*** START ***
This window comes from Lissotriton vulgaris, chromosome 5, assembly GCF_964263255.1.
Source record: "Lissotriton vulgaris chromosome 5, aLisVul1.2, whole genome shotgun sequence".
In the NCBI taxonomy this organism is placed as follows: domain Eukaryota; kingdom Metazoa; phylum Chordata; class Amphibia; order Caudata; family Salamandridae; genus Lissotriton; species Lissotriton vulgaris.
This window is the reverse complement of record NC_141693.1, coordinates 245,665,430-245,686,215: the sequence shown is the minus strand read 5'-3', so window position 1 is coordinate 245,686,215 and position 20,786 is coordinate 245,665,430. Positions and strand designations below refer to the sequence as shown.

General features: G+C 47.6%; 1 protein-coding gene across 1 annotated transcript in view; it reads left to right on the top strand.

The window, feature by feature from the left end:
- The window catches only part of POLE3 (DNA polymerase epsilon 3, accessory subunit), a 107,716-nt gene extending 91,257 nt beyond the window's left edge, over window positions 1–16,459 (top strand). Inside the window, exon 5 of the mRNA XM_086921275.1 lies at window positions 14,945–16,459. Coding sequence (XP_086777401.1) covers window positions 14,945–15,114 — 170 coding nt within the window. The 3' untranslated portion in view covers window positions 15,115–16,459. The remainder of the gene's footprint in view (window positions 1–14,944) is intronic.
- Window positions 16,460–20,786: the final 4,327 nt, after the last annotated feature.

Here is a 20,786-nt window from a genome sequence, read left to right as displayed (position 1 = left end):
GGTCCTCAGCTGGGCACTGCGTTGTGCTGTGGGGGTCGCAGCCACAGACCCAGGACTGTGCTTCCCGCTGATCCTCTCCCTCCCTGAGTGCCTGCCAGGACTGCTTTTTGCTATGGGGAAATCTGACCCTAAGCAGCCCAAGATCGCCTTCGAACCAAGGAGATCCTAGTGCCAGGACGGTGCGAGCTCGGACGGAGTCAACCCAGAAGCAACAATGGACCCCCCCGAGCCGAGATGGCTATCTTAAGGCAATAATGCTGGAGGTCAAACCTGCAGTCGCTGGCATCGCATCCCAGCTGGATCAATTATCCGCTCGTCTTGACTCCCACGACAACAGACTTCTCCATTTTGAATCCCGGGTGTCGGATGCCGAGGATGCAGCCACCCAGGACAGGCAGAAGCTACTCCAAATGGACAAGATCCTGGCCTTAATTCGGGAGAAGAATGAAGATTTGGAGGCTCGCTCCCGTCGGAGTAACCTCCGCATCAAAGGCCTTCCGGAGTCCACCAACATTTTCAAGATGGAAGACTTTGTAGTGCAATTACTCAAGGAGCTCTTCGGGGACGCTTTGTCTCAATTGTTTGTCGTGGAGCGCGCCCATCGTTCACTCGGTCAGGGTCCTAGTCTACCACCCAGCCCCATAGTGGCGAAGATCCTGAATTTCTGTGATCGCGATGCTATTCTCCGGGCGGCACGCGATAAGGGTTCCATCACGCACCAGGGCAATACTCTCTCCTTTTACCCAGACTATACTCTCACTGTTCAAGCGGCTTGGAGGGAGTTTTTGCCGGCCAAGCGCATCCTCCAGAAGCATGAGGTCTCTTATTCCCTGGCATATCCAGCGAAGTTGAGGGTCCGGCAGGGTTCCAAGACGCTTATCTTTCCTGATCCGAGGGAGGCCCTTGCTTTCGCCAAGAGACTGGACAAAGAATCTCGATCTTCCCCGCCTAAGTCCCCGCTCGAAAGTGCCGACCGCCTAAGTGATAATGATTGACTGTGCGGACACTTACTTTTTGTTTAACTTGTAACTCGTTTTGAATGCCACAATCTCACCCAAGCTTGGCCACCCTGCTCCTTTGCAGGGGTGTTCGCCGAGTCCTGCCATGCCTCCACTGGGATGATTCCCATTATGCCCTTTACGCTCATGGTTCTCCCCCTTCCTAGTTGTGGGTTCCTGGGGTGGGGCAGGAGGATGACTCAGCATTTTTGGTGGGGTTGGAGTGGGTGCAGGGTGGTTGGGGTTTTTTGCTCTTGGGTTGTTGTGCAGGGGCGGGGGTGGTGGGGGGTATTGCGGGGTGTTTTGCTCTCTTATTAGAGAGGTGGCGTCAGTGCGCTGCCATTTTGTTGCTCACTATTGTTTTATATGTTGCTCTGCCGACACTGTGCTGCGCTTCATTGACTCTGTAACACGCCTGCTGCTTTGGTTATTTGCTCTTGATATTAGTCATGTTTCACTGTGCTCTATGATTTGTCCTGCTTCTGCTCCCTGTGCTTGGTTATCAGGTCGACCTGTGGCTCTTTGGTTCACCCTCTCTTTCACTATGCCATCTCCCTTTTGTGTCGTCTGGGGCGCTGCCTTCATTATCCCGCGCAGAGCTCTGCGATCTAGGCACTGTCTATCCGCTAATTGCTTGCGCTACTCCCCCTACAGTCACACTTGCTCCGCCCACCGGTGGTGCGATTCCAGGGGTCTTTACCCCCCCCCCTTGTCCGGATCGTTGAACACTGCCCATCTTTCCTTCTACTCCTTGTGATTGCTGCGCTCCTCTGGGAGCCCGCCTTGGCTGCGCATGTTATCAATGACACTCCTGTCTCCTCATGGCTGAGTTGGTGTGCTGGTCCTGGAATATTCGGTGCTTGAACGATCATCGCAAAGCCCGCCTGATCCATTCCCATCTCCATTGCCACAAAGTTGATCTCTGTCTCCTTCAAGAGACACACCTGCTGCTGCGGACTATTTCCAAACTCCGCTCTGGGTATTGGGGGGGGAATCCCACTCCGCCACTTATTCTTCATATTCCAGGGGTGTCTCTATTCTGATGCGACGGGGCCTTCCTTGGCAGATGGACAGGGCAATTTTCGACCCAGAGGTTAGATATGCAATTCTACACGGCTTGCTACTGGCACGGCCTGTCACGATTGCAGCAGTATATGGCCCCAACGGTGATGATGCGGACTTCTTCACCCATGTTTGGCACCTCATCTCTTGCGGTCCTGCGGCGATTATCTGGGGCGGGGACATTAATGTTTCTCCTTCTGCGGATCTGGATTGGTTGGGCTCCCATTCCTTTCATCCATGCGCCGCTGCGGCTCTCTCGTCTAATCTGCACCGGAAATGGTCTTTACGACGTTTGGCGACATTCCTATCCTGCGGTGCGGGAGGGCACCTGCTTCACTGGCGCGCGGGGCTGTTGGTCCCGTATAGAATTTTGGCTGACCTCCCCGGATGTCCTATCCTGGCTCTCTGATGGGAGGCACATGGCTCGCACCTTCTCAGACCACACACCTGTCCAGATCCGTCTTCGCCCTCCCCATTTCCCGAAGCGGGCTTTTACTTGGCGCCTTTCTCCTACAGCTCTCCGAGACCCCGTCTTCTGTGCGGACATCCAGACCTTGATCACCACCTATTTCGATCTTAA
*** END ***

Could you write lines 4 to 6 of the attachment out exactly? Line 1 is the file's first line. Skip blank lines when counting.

This window is the reverse complement of record NC_141693.1, coordinates 245,665,430-245,686,215: the sequence shown is the minus strand read 5'-3', so window position 1 is coordinate 245,686,215 and position 20,786 is coordinate 245,665,430. Positions and strand designations below refer to the sequence as shown.

General features: G+C 47.6%; 1 protein-coding gene across 1 annotated transcript in view; it reads left to right on the top strand.

The window, feature by feature from the left end: